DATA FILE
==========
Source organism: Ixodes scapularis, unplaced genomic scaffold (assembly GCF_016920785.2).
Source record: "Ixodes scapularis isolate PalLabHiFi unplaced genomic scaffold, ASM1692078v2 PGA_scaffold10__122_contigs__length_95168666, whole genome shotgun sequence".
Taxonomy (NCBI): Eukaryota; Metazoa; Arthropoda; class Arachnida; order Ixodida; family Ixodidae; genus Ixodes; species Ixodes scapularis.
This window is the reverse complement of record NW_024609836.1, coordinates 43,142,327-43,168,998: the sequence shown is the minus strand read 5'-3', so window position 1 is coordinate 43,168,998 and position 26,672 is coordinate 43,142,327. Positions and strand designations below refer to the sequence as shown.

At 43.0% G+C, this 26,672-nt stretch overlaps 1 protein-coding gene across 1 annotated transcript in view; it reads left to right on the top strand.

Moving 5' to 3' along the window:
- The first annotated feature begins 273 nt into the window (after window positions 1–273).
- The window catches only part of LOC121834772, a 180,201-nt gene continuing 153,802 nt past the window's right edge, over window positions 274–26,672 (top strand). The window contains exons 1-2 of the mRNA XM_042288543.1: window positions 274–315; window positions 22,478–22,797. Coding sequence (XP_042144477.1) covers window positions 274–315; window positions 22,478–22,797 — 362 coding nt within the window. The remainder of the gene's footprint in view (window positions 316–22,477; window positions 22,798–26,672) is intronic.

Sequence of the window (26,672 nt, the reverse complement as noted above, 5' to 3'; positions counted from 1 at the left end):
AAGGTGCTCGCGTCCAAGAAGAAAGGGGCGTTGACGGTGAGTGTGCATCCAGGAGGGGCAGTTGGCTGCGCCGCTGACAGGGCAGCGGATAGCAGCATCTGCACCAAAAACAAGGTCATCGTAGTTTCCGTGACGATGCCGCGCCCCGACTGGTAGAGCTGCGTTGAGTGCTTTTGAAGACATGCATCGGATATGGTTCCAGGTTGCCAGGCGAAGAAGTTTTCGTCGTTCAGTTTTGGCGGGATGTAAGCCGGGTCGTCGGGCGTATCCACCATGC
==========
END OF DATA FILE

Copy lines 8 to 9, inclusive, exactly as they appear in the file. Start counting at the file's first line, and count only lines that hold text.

- The window catches only part of LOC121834772, a 180,201-nt gene continuing 153,802 nt past the window's right edge, over window positions 274–26,672 (top strand). The window contains exons 1-2 of the mRNA XM_042288543.1: window positions 274–315; window positions 22,478–22,797. Coding sequence (XP_042144477.1) covers window positions 274–315; window positions 22,478–22,797 — 362 coding nt within the window. The remainder of the gene's footprint in view (window positions 316–22,477; window positions 22,798–26,672) is intronic.

Sequence of the window (26,672 nt, the reverse complement as noted above, 5' to 3'; positions counted from 1 at the left end):